Global Trends by Martin Khor
Monday 26 September 2011
Palestinians win moral victory at UN
The Palestinian quest for statehood won a moral and political victory
last week at the United Nations. The road to formal statehood at the
UN and actual statehood on the ground will continue to be steeply uphill.
It has been a dramatic week in the arena of diplomatic politics. The
Palestinian President Mahmoud Abbas had his day at the United Nations,
striking a blow for Palestine
to be recognised as a state.
"I don't believe anyone with a shred of conscience can reject our
application for full admission in the United Nations," he said
at the General Assembly as he waved a copy of the letter of application
for statehood he had presented to the UN Secretary General Ban Ki Moon.
"The time has come."
He won standing ovations as well as a moral victory. But actual
statehood through the UN is less certain.
Within an hour, the Israeli Prime Minister made a strong attack on Abbas
and his action, arguing Israel's
case against the Palestinian bid, stressed Israel's security fears, and pleaded
with Abbas meet with him immediately in the UN building to negotiate
His speech won a spattering of applause, compared to the bouts of lengthy
and loud applause for Abbas, clearly showing where the sympathies of
the majority of the UN members lie.
But the next steps will be uphill for the Palestinians. Their
application has already been given to the Security Council, which has
the power to decide whether statehood is accepted or rejected.
The Council is expected to start meeting on this issue early this week,
but it may be weeks before a decision is made.
The United States
is backing Israel
and has made clear it will veto the application if necessary. Such
a veto will not only make the US lose further credibility in the Arab
world but also spark outrage from the Arab streets, as it would expose
the superpower as being extremely biased instead of an honest broker.
The US is thus working overtime to persuade
the other Council members not to vote for the Palestinians, so that
it won't have to use its veto and stick out like a sore thumb. Nine
votes are needed out of 15 for the Palestinian application to succeed.
The Quartet – comprising the US, European
and the UN – met on the same day (23 September) when Abbas addressed
the General Assembly, and issued a statement calling for both sides
to meet as soon as possible. It also gave a time table, with
a target to reach a peace deal within a year.
The Quartet's move was seen by some to be an alternative to the Palestinian's
UN route to statehood. But Abbas, on a plane home to Ramallah,
gave the impression to reporters that he wasn't impressed at all by
the Quartet move, which is too little, too late.
The road of bilateral talks with Israel,
with the US
government acting as mediator, has failed to bring a peace deal for
the last two decades. Instead, Israel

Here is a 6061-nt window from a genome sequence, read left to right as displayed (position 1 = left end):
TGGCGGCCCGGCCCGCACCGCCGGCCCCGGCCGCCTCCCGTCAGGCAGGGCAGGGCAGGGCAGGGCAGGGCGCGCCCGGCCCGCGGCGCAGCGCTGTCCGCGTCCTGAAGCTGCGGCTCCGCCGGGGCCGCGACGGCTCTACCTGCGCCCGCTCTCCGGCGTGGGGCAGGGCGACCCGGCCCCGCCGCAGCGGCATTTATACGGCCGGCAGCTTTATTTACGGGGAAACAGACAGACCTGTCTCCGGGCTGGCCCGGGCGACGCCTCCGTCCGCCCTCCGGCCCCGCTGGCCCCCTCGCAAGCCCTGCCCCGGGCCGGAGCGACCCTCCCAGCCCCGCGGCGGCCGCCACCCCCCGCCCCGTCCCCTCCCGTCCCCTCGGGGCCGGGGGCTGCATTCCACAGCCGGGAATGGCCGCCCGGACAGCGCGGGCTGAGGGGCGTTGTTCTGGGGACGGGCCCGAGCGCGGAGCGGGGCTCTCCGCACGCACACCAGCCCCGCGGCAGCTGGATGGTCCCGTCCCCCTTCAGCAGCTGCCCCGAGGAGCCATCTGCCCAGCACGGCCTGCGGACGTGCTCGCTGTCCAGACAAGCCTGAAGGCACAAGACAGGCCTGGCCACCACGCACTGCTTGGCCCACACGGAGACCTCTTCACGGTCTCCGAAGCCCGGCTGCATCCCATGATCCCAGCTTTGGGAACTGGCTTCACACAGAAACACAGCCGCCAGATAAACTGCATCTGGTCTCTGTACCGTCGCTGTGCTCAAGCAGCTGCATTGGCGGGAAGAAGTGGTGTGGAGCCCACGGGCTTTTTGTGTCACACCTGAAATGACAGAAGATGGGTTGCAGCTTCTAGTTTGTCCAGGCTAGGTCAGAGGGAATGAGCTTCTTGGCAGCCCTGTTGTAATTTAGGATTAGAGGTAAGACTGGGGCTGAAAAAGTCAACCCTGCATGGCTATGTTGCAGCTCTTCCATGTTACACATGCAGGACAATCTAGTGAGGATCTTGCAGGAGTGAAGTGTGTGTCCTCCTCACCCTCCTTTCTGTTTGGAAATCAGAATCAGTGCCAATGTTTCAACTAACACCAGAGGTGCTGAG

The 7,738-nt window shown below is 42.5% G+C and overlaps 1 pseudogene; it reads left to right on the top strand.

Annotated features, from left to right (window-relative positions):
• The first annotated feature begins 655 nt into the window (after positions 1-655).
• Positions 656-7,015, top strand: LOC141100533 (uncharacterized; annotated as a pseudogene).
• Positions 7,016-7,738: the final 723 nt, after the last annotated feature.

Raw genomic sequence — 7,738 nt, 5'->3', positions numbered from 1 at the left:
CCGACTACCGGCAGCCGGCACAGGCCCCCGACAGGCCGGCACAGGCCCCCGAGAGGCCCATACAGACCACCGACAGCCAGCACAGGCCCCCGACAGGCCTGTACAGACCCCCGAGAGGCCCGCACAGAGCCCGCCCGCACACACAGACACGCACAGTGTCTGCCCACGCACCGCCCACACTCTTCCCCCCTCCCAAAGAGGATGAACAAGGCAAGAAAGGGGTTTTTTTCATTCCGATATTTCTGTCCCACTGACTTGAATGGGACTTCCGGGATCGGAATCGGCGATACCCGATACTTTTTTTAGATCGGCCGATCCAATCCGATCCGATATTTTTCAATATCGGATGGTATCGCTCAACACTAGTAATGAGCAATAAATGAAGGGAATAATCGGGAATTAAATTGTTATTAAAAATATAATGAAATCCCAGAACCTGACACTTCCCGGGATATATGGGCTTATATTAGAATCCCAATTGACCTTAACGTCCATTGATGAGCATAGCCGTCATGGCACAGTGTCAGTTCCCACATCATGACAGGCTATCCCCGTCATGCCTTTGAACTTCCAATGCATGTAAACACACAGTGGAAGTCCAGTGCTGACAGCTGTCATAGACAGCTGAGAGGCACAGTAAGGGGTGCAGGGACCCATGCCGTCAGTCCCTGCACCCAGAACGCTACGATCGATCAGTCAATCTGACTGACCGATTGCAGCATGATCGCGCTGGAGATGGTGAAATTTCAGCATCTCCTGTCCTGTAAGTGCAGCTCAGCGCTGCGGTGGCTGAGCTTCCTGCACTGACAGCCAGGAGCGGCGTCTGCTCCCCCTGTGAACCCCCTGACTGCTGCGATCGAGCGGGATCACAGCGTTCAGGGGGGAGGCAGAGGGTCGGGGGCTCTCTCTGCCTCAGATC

has greatly expanded its settlements in the occupied territories including
East Jerusalem. Its extremely brutal bombing of Gaza a few years ago killed
and injured thousands and turned Palestinian homes and buildings to
rubble and shocked and outraged the world.
The Israeli aggression and settlement building in the midst of supposedly
peace talks discredited Abbas and his administration, especially after
the leakage by Al Jazeera and the Guardian of details of some of their
negotiating positions, which some felt were capitulating to the Israelis.
Meanwhile hopes that US President Obama would be an honest broker after
his initially stiff behaviour towards Israeli PM Netanyahu (and his
proclamation that the settlements building must halt, and that a peace
deal should be based on the pre 1967 borders) faded fast as the Israeli
PM and lobbies succeeded in turning his position around.
So much so that Obama's speech at the UN last week was described as
pathetic by veteran analyst Robert Fisk. The Palestinian leader Hanan
Ashrawi could not believe what she heard from Obama. "It
sounded like the Palestinians were occupying Israel.
There wasn't one word of empathy for Palestinians. He spoke
only of the Israelis' troubles."
Just as bad, the US
President scolded the Palestinians for demanding statehood from the
So the chances that the Palestinian application will succeed at the
Security Council is probably nil. But the tide of public opinion
and of wider diplomacy has turned and will continue to strengthen for
the Palestinian cause.
Eventually, if the Palestinians cannot garner enough votes or the US exercises
its veto at the Security Council, the Palestinians can still go
to the General Assembly and win a vote
to upgrade its status from an observer entity
to an observer state. This will indirectly win them recognition
The plight of the Palestinians is indeed pitiful
and tragic, and their efforts deserve strong support. Even though
only a moral and political victory may come out of this, it may provide
them more hope and more ways to continue their struggle.
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